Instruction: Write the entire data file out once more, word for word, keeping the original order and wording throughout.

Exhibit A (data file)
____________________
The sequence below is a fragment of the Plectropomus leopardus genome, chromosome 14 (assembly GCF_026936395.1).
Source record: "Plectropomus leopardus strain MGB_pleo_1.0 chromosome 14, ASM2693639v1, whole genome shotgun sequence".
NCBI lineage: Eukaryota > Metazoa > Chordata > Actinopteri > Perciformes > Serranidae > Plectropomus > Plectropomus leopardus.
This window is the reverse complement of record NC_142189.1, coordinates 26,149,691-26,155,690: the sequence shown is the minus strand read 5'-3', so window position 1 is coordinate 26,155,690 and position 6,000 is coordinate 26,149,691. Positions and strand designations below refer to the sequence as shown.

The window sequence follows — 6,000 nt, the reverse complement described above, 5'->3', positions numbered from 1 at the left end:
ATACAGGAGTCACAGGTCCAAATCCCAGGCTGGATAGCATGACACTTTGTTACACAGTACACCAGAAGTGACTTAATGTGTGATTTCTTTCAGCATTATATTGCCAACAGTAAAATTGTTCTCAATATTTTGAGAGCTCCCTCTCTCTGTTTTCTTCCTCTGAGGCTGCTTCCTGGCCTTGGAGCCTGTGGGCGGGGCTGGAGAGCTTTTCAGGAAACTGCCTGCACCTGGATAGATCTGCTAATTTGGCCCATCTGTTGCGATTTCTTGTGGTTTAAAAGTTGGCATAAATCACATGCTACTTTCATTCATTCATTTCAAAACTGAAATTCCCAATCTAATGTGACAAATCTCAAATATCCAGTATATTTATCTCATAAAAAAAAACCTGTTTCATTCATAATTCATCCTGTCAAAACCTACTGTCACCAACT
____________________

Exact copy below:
The sequence below is a fragment of the Plectropomus leopardus genome, chromosome 14 (assembly GCF_026936395.1).
Source record: "Plectropomus leopardus strain MGB_pleo_1.0 chromosome 14, ASM2693639v1, whole genome shotgun sequence".
NCBI lineage: Eukaryota > Metazoa > Chordata > Actinopteri > Perciformes > Serranidae > Plectropomus > Plectropomus leopardus.
This window is the reverse complement of record NC_142189.1, coordinates 26,149,691-26,155,690: the sequence shown is the minus strand read 5'-3', so window position 1 is coordinate 26,155,690 and position 6,000 is coordinate 26,149,691. Positions and strand designations below refer to the sequence as shown.

The window sequence follows — 6,000 nt, the reverse complement described above, 5'->3', positions numbered from 1 at the left end:
ATACAGGAGTCACAGGTCCAAATCCCAGGCTGGATAGCATGACACTTTGTTACACAGTACACCAGAAGTGACTTAATGTGTGATTTCTTTCAGCATTATATTGCCAACAGTAAAATTGTTCTCAATATTTTGAGAGCTCCCTCTCTCTGTTTTCTTCCTCTGAGGCTGCTTCCTGGCCTTGGAGCCTGTGGGCGGGGCTGGAGAGCTTTTCAGGAAACTGCCTGCACCTGGATAGATCTGCTAATTTGGCCCATCTGTTGCGATTTCTTGTGGTTTAAAAGTTGGCATAAATCACATGCTACTTTCATTCATTCATTTCAAAACTGAAATTCCCAATCTAATGTGACAAATCTCAAATATCCAGTATATTTATCTCATAAAAAAAAACCTGTTTCATTCATAATTCATCCTGTCAAAACCTACTGTCACCAACT